Mr Watson admitted that the RAF had not fulfilled its mandate perfectly but there were signs that this could be achieved. He cited a recent example where the RAF had attended to over 800 people and settled seventy five claims which were over R20 million in only one day.

He stated that the ability to help people directly without the influence of intermediaries in making claims to the RAF was possible and all that was needed was for the RAF to make a greater effort to ensure that this became a reality.

The Chairperson observed that there were a number of written submissions and directed that they would be looked at one after the other.

Mr Ollis commented that the substantive submissions which directly related to the Bill and which ought to be dealt with were submissions four, twelve and thirteen. The other submissions merely dealt with issues relating to services and claims where were not relating to the Bill.

The Chairperson agreed with Mr Ollis and directed that the Committee consider the fourth submission which had been made by Norman Berger & Partners Inc. He requested for comments relating to the submissions.

Written submission by Norman Berger & Partners Inc
Mr Terence Gow, RAF Project Manager in the Department of Transport (DOT), stated that the issue raised in this submission was a new matter and did not relate to the Bill.

The Chairperson asked if there was any other issue raised in the submission that required consideration.

Mr Gow replied that there were some smaller issues which dealt with the interpretation of the words used in the Bill. For example, the word ‘prescribe’ as used in the Bill was confusing. However, he stated that the DOT would disagree with the observation made in the submission because the context in which the word was used in the Bill was quite clear.

Written submission by Law Society of South Africa (LSSA)
Mr Gow stated that there were a number of matters which the DOT would like to raise about the LSSA but it was unfortunate that the legal counsel of the DOT who had taken a detailed review of the submission was not at the meeting to present these matters. However, the DOT was ready to respond to the submission from a general point of view.

The Chairperson commented that it would be in order to invite LSSA to the next round of deliberations on the Bill so that it could take the Committee through the submission.

Adv Adam Masombuka, DOT Acting Chief Director of Legal Services, admitted that the Committee had the discretion to decide if LSSA ought to be present when its submission was considered. He stated that the DOT would however prefer to respond to the submission immediately.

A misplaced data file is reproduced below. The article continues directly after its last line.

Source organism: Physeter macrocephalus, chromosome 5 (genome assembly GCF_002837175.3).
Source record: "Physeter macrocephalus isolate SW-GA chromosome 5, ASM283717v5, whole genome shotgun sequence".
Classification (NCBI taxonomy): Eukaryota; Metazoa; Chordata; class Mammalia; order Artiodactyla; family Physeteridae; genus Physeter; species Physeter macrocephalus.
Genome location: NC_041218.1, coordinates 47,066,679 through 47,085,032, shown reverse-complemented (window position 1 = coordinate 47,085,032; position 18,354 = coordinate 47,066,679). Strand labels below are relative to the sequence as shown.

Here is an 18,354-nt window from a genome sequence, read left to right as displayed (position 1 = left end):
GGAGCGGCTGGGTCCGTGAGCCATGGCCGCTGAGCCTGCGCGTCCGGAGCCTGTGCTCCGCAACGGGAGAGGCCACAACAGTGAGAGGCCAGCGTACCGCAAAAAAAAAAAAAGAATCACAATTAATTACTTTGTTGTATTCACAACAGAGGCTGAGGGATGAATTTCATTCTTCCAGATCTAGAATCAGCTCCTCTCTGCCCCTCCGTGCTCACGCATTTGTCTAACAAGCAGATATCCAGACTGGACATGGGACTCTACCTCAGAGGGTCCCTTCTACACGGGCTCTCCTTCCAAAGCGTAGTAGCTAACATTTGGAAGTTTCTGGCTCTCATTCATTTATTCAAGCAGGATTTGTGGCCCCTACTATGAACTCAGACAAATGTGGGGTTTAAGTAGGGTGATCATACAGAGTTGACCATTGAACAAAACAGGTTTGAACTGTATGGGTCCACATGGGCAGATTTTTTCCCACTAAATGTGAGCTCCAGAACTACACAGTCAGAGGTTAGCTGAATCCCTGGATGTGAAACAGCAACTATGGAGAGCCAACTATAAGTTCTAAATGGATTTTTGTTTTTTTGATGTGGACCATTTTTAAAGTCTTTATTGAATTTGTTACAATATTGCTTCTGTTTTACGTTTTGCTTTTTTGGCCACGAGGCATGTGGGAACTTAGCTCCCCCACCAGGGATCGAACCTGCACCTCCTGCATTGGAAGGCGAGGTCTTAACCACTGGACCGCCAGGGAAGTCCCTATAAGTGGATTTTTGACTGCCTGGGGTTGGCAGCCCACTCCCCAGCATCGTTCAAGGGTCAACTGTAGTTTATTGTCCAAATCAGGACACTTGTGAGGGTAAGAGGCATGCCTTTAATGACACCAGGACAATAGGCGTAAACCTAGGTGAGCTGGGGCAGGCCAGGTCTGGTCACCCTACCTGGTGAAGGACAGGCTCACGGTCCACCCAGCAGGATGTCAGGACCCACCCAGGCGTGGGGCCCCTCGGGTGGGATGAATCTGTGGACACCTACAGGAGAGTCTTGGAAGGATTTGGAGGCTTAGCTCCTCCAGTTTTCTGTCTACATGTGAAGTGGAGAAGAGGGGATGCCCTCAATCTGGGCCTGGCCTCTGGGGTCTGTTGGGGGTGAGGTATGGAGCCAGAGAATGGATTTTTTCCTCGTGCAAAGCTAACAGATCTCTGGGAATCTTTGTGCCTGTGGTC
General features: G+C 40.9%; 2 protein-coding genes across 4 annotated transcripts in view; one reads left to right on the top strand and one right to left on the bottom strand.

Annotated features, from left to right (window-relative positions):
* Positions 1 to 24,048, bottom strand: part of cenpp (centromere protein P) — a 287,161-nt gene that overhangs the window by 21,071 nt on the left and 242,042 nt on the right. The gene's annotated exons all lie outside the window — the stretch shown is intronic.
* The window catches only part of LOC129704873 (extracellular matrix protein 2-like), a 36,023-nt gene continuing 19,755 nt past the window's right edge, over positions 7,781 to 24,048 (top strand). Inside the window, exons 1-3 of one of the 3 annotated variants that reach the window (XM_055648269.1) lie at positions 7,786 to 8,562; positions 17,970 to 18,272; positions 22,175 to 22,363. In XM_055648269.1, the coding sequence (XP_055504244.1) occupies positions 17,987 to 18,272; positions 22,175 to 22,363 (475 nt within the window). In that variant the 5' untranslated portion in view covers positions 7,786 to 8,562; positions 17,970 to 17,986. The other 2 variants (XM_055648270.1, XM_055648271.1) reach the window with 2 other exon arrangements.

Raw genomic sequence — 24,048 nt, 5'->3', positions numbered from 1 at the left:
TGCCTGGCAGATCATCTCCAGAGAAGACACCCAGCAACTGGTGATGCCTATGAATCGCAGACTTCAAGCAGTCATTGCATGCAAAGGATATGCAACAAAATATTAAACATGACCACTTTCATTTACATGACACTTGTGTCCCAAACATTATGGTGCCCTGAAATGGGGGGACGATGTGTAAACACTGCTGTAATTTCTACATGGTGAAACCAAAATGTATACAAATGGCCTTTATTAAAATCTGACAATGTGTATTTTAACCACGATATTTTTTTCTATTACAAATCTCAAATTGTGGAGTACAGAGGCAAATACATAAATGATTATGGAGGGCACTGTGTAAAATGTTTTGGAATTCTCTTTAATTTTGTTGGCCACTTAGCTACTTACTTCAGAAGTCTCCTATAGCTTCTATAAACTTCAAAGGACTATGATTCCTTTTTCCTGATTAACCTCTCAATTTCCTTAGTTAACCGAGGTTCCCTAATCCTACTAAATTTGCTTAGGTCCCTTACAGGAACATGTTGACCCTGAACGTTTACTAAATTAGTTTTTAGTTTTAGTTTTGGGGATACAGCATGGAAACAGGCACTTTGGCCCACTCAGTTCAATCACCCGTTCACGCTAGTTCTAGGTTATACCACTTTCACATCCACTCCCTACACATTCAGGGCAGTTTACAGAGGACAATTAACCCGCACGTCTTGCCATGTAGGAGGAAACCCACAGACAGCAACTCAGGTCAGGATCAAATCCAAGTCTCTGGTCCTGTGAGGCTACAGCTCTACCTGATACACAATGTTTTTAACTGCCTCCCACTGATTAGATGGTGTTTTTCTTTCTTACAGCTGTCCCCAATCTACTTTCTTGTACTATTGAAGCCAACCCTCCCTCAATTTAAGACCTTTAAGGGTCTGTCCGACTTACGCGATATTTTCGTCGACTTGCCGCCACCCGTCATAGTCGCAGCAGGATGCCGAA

Mr Ollis observed that the legal counsels of the DOT and RAF were absent and suggested that it would be in order to ensure they were present when the LSSA submission was considered so that advice could be offered to the Committee on the response of the RAF and DOT.

Mr Watson stated that the RAF, like the DOT, was ready to the respond to the LSSA submission and urged the Committee to consider the submission.

Ms Dlakude agreed with Mr Ollis’s opinion and stated that it would be proper for LSSA to be present as well as the legal counsel of the DOT and RAF. This was in order to avoid a situation in which the Bill would be later contested and withdrawn just as it was time for it to be adopted.

The Chairperson agreed with the opinion of members and decided that LSSA would be invited to the next meeting

Mr Watson stated that the RAF would abide by the Committee’s decision to invite LSSA.

Written submission by Ms L Giyama
Mr Gow commented that Ms Giyama’s submission did not deal specifically with the Bill. Ms Giyama’s claim had already been settled. The Bill applied to claims where a final settlement had not been reached.

The Chairperson asked if this information had been communicated to Ms Giyama.

Adv Masombuka stated that a formal response had not yet been communicated to her.

The Chairperson said a response should be communicated to Ms Giyama and directed the RAF to do so.

Mr Ollis suggested that the Committee Secretary should send a letter to Ms Giyama on behalf of the Committee to let her know that her submission had been considered. This should apply to all the people whose submissions had been considered.

The Chairperson agreed with this suggestion and directed the Committee Secretary to do so.

South African Commuters Organisation (SACO) oral submission
Mr Stephen Sangweni, President of SACO, stated that SACO believed that accidents should be treated without categorising them. Passengers ought not to be subjected to more pain by sending them from pillar to post according to these categories. The amount to be awarded for claims should also be increased to R40 000.

SACO strongly believed that some of the present laws were discriminatory especially to the citizens of the country because when it came to tourists from other countries they were paid more than South Africans. It was therefore suggested that the same amounts should be applied to all victims.

SACO submitted that the amount mentioned in clause 2(1) of the Bill ought not to be limited to the maximum of R25 000 only because medical expenses could be more than the mentioned amount in the clause. It was suggested that the amount should be increased to R40 000.